September 27, 2007
Whether you need to jump-start staff meetings, establish a more creative organizational environment or just mobilize your own creative juices, do become acquainted with Chic Thompson’s What A Great Idea! 2.0 book and website.
At the website, be sure to watch Chic TV to find “creative strategies that will keep your brain alive.” Chic provides four great short videos (Mind Stretching, Shower Ideas, Guide Lines and Brain Exercise) you will enjoy and even download to use in your presentations.
I have used his brain plasticity idea to help participants realize that their brains stretch to capture new concepts much the same same way a stretched balloon never returns to its original smaller size.
For those of you who already use Post-it® Notes to help you be more creative, you will love David Straker’s book, Rapid Problem Solving with Post-it® Notes.
I hope that those of you who read this blog will add comments to this entry with details about your favorite sources.
September 26, 2007
I spent all of yesterday on the “aorta” level of the Seattle Public Library, those crimson hallways being the site of our local ASTD chapter’s Future of Training event. It was a fun and lively exchange of knowledge and experience with a cohort of mostly corporate trainers. The format followed the organic barcamp model, with sessions suggested and posted (somewhat) on the fly and locations shifting according to the level of interest expressed.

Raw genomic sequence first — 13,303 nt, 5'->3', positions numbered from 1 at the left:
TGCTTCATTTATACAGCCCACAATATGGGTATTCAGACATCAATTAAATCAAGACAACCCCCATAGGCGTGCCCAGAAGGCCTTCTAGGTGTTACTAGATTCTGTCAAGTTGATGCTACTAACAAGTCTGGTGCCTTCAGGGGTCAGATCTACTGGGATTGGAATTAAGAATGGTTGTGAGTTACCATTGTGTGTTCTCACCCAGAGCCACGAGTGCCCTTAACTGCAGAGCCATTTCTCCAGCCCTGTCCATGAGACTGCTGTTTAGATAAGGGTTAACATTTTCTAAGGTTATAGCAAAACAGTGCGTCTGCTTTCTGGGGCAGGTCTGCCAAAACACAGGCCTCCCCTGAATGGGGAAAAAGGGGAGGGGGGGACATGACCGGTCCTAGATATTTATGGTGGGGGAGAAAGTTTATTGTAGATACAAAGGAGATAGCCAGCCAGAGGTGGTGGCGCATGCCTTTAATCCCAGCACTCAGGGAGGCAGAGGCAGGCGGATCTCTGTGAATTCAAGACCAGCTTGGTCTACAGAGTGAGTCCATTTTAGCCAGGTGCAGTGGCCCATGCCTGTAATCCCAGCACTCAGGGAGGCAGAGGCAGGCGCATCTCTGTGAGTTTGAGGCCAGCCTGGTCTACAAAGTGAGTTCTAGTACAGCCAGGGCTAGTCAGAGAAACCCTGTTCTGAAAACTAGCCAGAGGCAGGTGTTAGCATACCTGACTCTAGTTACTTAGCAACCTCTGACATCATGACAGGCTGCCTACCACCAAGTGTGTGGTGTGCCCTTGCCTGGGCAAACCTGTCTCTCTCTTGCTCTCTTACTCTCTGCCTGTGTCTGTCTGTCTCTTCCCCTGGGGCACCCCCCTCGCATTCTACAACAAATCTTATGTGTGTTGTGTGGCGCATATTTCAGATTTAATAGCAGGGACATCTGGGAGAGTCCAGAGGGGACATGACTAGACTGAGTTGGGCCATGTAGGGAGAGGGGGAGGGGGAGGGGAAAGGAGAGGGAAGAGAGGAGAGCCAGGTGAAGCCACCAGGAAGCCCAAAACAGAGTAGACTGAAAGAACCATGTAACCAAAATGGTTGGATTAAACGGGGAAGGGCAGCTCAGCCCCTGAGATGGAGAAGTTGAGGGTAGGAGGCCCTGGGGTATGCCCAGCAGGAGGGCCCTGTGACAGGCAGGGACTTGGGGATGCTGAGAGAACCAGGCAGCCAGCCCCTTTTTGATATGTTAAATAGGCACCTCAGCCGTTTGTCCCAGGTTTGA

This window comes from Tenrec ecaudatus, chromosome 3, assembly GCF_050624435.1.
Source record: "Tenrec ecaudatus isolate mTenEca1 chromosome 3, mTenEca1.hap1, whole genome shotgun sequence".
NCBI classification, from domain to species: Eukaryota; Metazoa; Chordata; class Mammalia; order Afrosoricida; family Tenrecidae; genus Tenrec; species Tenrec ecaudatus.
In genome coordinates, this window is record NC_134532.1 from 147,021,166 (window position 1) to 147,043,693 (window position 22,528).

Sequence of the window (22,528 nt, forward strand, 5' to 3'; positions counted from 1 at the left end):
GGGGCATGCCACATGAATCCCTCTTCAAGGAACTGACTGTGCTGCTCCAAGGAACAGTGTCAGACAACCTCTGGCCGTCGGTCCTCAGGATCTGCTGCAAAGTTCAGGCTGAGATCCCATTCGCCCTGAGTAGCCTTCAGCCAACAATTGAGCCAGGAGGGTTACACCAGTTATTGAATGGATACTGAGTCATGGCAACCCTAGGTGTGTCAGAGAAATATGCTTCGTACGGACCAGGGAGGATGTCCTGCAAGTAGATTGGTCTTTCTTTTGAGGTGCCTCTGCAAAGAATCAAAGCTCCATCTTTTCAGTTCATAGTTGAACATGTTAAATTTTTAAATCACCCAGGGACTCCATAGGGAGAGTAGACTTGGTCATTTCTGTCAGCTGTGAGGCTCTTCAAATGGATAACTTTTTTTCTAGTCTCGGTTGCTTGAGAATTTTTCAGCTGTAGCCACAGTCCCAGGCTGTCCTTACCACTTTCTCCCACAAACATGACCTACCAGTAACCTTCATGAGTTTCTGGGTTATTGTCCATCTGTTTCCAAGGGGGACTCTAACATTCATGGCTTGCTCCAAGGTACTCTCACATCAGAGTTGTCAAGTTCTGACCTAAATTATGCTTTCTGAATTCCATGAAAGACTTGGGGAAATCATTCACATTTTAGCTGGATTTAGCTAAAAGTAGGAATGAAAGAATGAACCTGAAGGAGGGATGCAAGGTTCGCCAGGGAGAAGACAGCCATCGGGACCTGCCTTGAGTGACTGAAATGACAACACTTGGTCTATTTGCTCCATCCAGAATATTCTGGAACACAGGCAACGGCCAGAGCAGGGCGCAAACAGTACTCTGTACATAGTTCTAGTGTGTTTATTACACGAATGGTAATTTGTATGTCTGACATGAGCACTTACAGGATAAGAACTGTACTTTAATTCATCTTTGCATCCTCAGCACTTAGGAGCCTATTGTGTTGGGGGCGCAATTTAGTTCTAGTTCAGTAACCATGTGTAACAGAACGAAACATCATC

As a frequent online presenter and facilitator, I was interested in a session on Web conferencing with live video. I have imagined that seeing the instructor’s expressions and gestures would fill in the missing link that keeps online training from being the full equivalent of in-person training. The live motion would counterbalance the static nature of the information on the slides. Now I know it’s not that easy or automatic.
The presenter showed us a recording of bad video—what not to do—before showing us the “good” video. I was hard-pressed to tell the difference. This is what I saw:
- the lighting was terrible, casting deep shadows on the speaker’s face
- the camera angle was singular, static, and poorly chosen
- the speaker was not animated and not engaged with the camera (aka the audience)
- the colors of clothing and background were drab
With all this visual turnoff, you’d think I’d be looking at the slide content instead. But no—I couldn’t take my eyes off the speaker’s face, unless she swiveled her chair or crossed her legs, which drew my eyes there. Motion in an otherwise inert environment is totally seductive, even if it is deadly dull motion.
I realized that, in order to add video effectively, you have to acquire the skills of a TV producer. Set up professional lighting and manipulate multiple cameras with pre-programmed zooms (an approach pioneered by Desi Arnaz for early television). Stage the background and the apparel (and makeup?) and find a SME who’s also trained to work in front of the camera. Then you might have something worthy of taxing the bandwidth of your audience.